South Carolina falls to App State

Will Muschamp

Gamecock Nation does not need to be reminded how disappointing the 2019 football season was.

It’s hard to forget a 4-8 season that concluded with three straight losses, including an upset to Appalachian State and another loss to rival Clemson, and ended head coach Will Muschamp’s streak of three straight bowl games.

“The disappointment of last year sticks in your heart,” Muschamp said on April 6.

Though the Gamecocks have gone 11-14 in the past two seasons, Muschamp insists his program is headed in the right direction.

“Obviously we didn’t have the season we wanted to have … [but] I feel really good about where we are,” he said.

RELATED: Gamecocks hire new RB coach 

Three weeks later, Gamecock Nation witnessed one reason for Muschamp's optimism. Four South Carolina players were selected in the 2020 NFL Draft, the most in the Muschamp era and the most since Steve Spurrier’s last season in 2015. Five more were immediately offered free-agent contracts and invited to NFL camps.

Three of the four draftees were part of Muschamp’s first signing class, including linebacker T.J. Brunson and receiver Bryan Edwards, the first two players he recruited after being named South Carolina’s new head coach. Muschamp was spot on in his evaluation of both players.

Edwards, a four-year starter, became South Carolina’s all-time leading receiver and was a third-round pick by the Las Vegas Raiders. It is widely believed he would have been taken even higher had he not suffered a knee injury that ended in his final season early and a foot injury that prevented him from participating in the NFL Combine and pre-draft workouts.

Brunson was a three-year starter, South Carolina’s leading tackler during that span and a seventh-round pick by the New York Giants, a team that knows a thing or two about linebackers. Though seventh-round picks are often longshots, it would be no surprise if the determined Brunson stuck with the Giants or hooked on with another team.

The third player drafted from the 2016 class was defensive end D.J. Wonnum, a three-year starter who drew praise throughout his career for not only his play on the field but for his work ethic and leadership off it. An edge rusher and versatile defender, Wonnum was a fourth-round pick by the Minnesota Vikings. After battling back from an ankle injury that ruined his junior season, he displayed the commitment it takes to stick in the NFL.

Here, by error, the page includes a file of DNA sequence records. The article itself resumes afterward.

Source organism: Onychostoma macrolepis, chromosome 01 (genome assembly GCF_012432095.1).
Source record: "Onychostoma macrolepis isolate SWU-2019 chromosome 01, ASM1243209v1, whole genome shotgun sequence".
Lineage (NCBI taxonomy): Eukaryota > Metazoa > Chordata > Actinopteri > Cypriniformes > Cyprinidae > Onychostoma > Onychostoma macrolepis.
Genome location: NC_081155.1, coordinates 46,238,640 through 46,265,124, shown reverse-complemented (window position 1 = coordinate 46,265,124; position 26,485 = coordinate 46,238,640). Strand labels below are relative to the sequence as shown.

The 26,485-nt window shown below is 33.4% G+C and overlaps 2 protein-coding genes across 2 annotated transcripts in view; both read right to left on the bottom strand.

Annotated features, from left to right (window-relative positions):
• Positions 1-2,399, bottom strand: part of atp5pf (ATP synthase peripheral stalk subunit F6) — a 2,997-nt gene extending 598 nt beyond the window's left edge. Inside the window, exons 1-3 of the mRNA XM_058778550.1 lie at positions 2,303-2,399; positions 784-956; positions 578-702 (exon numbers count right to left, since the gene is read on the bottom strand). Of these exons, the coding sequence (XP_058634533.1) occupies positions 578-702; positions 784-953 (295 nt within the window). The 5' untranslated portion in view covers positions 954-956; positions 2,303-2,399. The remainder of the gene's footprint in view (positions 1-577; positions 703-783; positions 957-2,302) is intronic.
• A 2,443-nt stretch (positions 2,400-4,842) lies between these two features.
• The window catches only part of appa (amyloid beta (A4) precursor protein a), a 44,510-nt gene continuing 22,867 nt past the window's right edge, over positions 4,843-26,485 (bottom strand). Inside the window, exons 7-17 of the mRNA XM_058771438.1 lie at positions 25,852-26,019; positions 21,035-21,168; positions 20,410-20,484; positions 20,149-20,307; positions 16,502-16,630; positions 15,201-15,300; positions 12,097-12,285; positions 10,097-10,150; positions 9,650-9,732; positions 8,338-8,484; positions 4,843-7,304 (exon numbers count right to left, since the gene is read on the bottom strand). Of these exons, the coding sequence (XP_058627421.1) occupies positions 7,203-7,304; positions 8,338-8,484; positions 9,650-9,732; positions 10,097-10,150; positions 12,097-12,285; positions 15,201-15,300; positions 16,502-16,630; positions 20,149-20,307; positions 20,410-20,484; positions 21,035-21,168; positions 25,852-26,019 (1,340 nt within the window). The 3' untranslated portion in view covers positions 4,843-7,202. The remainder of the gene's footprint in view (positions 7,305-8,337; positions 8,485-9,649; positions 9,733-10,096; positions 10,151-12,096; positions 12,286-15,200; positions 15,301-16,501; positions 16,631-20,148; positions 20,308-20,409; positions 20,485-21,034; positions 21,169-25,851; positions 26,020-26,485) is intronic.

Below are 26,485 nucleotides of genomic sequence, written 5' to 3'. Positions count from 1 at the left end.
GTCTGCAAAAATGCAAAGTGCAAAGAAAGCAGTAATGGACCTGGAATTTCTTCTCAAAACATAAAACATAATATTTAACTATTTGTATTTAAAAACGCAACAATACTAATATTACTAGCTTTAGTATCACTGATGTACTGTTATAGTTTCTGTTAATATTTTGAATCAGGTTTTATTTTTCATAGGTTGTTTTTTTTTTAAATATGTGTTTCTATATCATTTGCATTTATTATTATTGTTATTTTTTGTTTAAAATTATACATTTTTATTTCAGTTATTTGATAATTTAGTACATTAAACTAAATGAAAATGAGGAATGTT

The selection of all three players was evidence of Muschamp’s ability to spot and recruit talented players and help them develop their potential. But perhaps his greatest accomplishment was the development of first-round pick Javon Kinlaw.

A giant defensive tackle with the strength and athleticism to wreak havoc on the line of scrimmage, Kinlaw was a 2016 recruit by Spurrier. But Muschamp wisely sent him to a Mississippi junior college, where he would develop and mature as both a football player, a student and a man.

When Kinlaw arrived in Columbia, he weighed nearly 360 pounds and was far from being in football shape. But in just two years, Muschamp and his staff sculpted him into a 6-6, 310-pound beast that dominated the SEC in his final season and emerged as a first-team All-American and first-round pick.

Kinlaw was taken 14th overall by San Francisco, South Carolina’s highest drafted player since Jadeveon Clowney was taken No. 1 overall in 2014. He was the ninth top-15 pick in South Carolina history and Muschamp’s second first-round pick in three years.

Muschamp’s ability to mold and develop Kinlaw into one of the top players in the country and one of the most coveted players in the 2020 draft says a lot about his ability to not only recognize potential but to help players reach it.

Gamecock fans should be just as happy for the five players who were offered free-agent contracts. All five are players who made significant contributions for South Carolina throughout their college careers and earned an opportunity to play at the next level.

Donell Stanley was a sixth-year senior and three-year starter who meant as much to South Carolina in terms of leadership as he did to an improving offensive line. Rico Dowdle was a four-year starter who burst onto the scene as a freshman and produced some big games and big moments throughout an injury-riddled career. Tavien Feaster played just one year at South Carolina after a three-year career at Clemson, but flashed his talent at times last season and led the Gamecocks in rushing despite missing two games with injuries and splitting carries with Dowdle.

Tight end Kyle Markway and defensive tackle Kobe Smith were examples of players who worked hard, paid their dues and emerged as starters and key contributors in their final seasons. Their work, loyalty and perseverance have paid off with an NFL opportunity.

Though last season was a major setback for Muschamp and South Carolina, his ability to recruit, develop and produce NFL prospects is evidence that the program has progressed over the past four seasons. It also bodes well for the future and the next group of players with pro football aspirations.